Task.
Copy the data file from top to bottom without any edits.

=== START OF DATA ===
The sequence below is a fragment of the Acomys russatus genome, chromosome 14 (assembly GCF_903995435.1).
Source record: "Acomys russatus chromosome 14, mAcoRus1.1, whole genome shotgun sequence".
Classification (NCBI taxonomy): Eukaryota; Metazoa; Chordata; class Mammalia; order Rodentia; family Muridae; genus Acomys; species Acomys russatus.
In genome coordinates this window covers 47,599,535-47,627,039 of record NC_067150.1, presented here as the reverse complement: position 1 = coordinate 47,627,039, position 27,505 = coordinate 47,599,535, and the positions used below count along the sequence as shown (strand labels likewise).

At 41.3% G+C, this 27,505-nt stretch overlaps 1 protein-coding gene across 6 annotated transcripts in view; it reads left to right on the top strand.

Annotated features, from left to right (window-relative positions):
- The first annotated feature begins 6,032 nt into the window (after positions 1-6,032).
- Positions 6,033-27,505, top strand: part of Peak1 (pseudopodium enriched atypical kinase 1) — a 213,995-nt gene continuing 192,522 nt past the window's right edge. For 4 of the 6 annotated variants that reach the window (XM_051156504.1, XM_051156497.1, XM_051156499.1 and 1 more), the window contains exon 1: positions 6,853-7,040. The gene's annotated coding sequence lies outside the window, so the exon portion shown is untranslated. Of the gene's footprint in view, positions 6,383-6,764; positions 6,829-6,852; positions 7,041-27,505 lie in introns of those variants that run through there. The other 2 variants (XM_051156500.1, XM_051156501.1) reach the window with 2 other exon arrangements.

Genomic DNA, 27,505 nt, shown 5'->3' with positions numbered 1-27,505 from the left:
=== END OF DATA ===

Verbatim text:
The sequence below is a fragment of the Acomys russatus genome, chromosome 14 (assembly GCF_903995435.1).
Source record: "Acomys russatus chromosome 14, mAcoRus1.1, whole genome shotgun sequence".
Classification (NCBI taxonomy): Eukaryota; Metazoa; Chordata; class Mammalia; order Rodentia; family Muridae; genus Acomys; species Acomys russatus.
In genome coordinates this window covers 47,599,535-47,627,039 of record NC_067150.1, presented here as the reverse complement: position 1 = coordinate 47,627,039, position 27,505 = coordinate 47,599,535, and the positions used below count along the sequence as shown (strand labels likewise).

At 41.3% G+C, this 27,505-nt stretch overlaps 1 protein-coding gene across 6 annotated transcripts in view; it reads left to right on the top strand.

Annotated features, from left to right (window-relative positions):
- The first annotated feature begins 6,032 nt into the window (after positions 1-6,032).
- Positions 6,033-27,505, top strand: part of Peak1 (pseudopodium enriched atypical kinase 1) — a 213,995-nt gene continuing 192,522 nt past the window's right edge. For 4 of the 6 annotated variants that reach the window (XM_051156504.1, XM_051156497.1, XM_051156499.1 and 1 more), the window contains exon 1: positions 6,853-7,040. The gene's annotated coding sequence lies outside the window, so the exon portion shown is untranslated. Of the gene's footprint in view, positions 6,383-6,764; positions 6,829-6,852; positions 7,041-27,505 lie in introns of those variants that run through there. The other 2 variants (XM_051156500.1, XM_051156501.1) reach the window with 2 other exon arrangements.

Genomic DNA, 27,505 nt, shown 5'->3' with positions numbered 1-27,505 from the left: